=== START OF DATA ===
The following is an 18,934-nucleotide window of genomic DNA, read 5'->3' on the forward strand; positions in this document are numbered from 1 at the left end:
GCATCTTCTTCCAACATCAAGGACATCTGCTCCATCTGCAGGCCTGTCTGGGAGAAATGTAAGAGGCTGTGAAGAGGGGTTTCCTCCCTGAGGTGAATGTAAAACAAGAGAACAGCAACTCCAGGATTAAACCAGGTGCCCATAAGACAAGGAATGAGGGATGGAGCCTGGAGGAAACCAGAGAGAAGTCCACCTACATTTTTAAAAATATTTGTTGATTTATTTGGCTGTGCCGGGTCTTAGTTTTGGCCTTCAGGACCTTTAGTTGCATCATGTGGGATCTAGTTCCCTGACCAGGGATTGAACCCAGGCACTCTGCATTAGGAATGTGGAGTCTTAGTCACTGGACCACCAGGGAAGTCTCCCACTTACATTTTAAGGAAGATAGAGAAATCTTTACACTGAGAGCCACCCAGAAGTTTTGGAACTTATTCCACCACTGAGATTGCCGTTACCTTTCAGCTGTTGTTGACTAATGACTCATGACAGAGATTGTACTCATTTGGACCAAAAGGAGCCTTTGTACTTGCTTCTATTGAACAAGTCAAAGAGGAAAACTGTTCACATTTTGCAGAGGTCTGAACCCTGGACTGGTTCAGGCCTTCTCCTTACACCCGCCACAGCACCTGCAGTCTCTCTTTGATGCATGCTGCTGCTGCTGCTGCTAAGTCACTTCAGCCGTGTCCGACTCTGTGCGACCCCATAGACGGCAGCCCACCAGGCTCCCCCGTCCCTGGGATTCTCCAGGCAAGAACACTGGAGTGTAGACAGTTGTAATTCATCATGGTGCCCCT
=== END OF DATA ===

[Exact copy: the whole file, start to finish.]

The following is an 18,934-nucleotide window of genomic DNA, read 5'->3' on the forward strand; positions in this document are numbered from 1 at the left end:
GCATCTTCTTCCAACATCAAGGACATCTGCTCCATCTGCAGGCCTGTCTGGGAGAAATGTAAGAGGCTGTGAAGAGGGGTTTCCTCCCTGAGGTGAATGTAAAACAAGAGAACAGCAACTCCAGGATTAAACCAGGTGCCCATAAGACAAGGAATGAGGGATGGAGCCTGGAGGAAACCAGAGAGAAGTCCACCTACATTTTTAAAAATATTTGTTGATTTATTTGGCTGTGCCGGGTCTTAGTTTTGGCCTTCAGGACCTTTAGTTGCATCATGTGGGATCTAGTTCCCTGACCAGGGATTGAACCCAGGCACTCTGCATTAGGAATGTGGAGTCTTAGTCACTGGACCACCAGGGAAGTCTCCCACTTACATTTTAAGGAAGATAGAGAAATCTTTACACTGAGAGCCACCCAGAAGTTTTGGAACTTATTCCACCACTGAGATTGCCGTTACCTTTCAGCTGTTGTTGACTAATGACTCATGACAGAGATTGTACTCATTTGGACCAAAAGGAGCCTTTGTACTTGCTTCTATTGAACAAGTCAAAGAGGAAAACTGTTCACATTTTGCAGAGGTCTGAACCCTGGACTGGTTCAGGCCTTCTCCTTACACCCGCCACAGCACCTGCAGTCTCTCTTTGATGCATGCTGCTGCTGCTGCTGCTAAGTCACTTCAGCCGTGTCCGACTCTGTGCGACCCCATAGACGGCAGCCCACCAGGCTCCCCCGTCCCTGGGATTCTCCAGGCAAGAACACTGGAGTGTAGACAGTTGTAATTCATCATGGTGCCCCT